Everyday Awards for a Healthy Lifestyle
It's that time of year again when there seems to be an award for everything, and people go crazy for anything even remotely related to the film industry. And then the entire red carpet season brings with it a unique kind of frenzy culminating with the Academy Awards. Sure there are Oscars given out for best director and producers and songs and cinematography, but it's usually the actors that get the most attention. And though they're already paid millions of dollars to do so, in essence they're being rewarded publicly and lavishly for pretending to be other people.
A few years back, I remember reading a book by John "the Penguin" Bingham that included an anecdote about a seemingly ordinary man who sometimes felt ignored and taken for granted by his family. But this man started running marathons and would end each race in tears. He spent each day at a job he didn't love to provide for his wife and children who never seemed to pay him any attention. But as he got to the end of his first race, he marveled to see hundreds if not thousands of total strangers cheering him on, shouting words of encouragement and embracing him at the finish line. Or at least those are the specifics that I seem to recall. It's the message that I took away with me.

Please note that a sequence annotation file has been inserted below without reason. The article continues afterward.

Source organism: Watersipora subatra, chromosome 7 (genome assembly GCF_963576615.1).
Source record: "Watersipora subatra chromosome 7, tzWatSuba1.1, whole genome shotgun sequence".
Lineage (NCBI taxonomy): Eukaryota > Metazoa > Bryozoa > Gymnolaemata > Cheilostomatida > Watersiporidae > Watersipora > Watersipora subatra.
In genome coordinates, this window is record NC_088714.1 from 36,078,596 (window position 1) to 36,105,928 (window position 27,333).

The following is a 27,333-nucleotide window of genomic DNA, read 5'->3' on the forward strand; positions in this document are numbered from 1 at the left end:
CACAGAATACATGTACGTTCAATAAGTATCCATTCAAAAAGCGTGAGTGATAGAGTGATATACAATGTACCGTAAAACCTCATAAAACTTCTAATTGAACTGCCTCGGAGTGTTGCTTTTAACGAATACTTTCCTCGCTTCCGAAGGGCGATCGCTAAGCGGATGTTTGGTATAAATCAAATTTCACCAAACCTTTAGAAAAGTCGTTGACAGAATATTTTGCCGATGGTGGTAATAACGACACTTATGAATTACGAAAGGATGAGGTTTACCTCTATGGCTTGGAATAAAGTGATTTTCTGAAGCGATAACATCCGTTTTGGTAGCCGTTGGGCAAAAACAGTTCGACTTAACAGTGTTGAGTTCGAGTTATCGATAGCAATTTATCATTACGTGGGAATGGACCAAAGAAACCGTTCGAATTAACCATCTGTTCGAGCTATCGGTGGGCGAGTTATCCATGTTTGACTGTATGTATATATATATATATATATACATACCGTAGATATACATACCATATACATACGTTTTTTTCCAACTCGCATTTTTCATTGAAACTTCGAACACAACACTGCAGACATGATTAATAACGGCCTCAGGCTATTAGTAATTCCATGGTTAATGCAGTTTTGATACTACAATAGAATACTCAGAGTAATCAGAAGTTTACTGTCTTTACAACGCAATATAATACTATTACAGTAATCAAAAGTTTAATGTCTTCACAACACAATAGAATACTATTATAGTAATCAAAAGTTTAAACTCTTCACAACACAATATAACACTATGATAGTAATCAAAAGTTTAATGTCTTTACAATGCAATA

The majority of us don't get gold statuettes to reward us for everyday accomplishments, but maybe it's time to create a new trend. In most of our lives, daily rewards can involve an extra or gooey dessert, which isn't conducive to maintaining a healthier lifestyle. What if we started something like the shoelace awards, wherein those who struggle for self-improvement are recognized and awarded for even the smallest efforts? Rewards don't have to be gooey or sparkly. Sometimes they can be small daily reminders of consistent achievements. Like treating yourself to a colorful new pair of shoelaces for your running shoes for every week that you keep running, or indulging in a sports massage for every month hitting the gym. I don't need Hollywood to tell me that my accomplishments matter to know that they do. How about you?